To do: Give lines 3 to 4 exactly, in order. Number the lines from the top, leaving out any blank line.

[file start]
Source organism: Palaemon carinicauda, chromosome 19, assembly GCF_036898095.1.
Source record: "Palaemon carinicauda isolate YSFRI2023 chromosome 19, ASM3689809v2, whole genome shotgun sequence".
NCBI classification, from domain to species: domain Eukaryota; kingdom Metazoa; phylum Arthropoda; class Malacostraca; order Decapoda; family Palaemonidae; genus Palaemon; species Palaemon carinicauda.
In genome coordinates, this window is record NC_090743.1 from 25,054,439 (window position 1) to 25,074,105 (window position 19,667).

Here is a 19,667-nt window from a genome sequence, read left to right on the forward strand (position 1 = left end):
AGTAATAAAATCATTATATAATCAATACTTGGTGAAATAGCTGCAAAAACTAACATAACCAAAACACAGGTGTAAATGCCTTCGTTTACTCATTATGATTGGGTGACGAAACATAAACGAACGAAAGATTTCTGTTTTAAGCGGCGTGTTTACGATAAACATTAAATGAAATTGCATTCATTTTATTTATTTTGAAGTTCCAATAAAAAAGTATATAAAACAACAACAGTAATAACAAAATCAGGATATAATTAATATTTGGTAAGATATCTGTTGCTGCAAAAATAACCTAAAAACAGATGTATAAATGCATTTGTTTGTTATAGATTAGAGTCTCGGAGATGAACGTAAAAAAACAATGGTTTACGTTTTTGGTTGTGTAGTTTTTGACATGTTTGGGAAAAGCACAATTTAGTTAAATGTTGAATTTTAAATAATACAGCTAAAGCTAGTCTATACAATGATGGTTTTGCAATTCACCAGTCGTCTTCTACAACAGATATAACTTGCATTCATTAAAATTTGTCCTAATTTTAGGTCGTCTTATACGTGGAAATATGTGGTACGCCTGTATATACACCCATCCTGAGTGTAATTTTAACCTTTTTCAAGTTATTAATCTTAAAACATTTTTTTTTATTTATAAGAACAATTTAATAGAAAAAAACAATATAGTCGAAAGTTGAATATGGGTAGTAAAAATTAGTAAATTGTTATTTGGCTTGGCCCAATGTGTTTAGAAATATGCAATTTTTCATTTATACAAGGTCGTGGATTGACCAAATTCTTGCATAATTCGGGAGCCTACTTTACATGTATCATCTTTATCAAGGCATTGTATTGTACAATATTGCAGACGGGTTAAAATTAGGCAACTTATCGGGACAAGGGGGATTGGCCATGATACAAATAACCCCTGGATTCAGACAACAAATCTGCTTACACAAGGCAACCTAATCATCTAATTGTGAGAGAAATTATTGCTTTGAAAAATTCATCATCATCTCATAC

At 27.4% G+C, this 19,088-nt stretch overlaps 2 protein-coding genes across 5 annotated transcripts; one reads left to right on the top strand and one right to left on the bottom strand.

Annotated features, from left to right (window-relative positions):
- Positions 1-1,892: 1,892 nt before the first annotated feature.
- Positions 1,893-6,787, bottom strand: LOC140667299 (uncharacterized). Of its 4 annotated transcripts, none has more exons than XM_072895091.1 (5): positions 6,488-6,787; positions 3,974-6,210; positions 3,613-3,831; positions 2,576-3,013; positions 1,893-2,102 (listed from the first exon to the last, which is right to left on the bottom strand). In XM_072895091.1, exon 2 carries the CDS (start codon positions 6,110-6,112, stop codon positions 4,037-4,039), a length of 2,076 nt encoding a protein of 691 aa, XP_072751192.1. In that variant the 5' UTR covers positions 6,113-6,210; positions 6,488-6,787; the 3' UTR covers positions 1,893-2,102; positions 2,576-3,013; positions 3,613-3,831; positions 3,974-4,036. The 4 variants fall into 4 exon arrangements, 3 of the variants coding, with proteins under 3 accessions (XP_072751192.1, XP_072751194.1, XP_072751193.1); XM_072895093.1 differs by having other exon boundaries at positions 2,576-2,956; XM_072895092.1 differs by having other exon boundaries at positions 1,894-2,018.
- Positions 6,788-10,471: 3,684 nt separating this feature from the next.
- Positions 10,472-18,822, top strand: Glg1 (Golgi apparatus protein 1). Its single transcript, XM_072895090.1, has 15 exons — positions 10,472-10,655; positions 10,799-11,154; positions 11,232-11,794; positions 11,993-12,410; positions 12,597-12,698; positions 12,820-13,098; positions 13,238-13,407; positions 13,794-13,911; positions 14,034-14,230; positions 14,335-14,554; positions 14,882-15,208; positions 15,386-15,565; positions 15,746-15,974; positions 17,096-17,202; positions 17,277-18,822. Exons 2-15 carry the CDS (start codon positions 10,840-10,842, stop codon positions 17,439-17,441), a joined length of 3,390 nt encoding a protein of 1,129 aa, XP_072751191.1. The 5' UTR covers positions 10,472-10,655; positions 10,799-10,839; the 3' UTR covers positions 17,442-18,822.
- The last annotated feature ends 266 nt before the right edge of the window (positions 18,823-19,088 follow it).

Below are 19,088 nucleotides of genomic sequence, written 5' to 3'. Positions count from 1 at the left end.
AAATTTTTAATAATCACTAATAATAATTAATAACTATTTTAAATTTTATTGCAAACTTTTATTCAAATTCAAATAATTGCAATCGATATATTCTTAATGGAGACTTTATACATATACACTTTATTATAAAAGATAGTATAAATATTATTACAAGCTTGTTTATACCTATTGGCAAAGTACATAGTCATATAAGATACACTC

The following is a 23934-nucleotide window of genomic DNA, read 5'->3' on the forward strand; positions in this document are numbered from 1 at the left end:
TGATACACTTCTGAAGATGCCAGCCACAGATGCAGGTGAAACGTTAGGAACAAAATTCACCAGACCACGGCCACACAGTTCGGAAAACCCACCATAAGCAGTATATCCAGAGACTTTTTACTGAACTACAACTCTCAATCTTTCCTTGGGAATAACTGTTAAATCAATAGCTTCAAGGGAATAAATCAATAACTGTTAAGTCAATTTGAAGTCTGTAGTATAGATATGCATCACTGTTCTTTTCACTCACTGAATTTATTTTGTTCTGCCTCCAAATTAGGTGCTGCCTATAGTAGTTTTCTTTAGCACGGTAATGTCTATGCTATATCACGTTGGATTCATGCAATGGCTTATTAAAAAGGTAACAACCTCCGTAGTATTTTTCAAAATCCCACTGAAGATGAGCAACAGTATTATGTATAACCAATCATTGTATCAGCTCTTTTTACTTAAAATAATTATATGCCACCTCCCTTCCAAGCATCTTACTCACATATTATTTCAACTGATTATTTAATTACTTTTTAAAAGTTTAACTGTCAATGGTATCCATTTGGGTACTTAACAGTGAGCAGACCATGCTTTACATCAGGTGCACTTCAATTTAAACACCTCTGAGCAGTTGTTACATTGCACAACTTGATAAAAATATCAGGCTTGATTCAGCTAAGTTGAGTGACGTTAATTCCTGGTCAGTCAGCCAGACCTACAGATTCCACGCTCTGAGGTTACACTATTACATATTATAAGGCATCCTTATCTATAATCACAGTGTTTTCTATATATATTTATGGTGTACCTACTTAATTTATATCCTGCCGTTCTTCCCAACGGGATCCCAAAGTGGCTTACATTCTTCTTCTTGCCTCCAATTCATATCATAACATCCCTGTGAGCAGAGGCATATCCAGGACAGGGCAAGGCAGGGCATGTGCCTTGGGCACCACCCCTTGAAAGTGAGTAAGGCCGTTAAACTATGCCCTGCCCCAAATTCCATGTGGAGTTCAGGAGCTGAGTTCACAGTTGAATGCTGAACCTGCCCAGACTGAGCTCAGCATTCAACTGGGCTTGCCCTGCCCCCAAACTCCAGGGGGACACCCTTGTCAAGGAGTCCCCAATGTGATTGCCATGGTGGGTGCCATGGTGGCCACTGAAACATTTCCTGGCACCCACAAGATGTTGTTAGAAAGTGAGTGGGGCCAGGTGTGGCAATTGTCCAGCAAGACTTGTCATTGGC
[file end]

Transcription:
NCBI classification, from domain to species: domain Eukaryota; kingdom Metazoa; phylum Arthropoda; class Malacostraca; order Decapoda; family Palaemonidae; genus Palaemon; species Palaemon carinicauda.
In genome coordinates, this window is record NC_090743.1 from 25,054,439 (window position 1) to 25,074,105 (window position 19,667).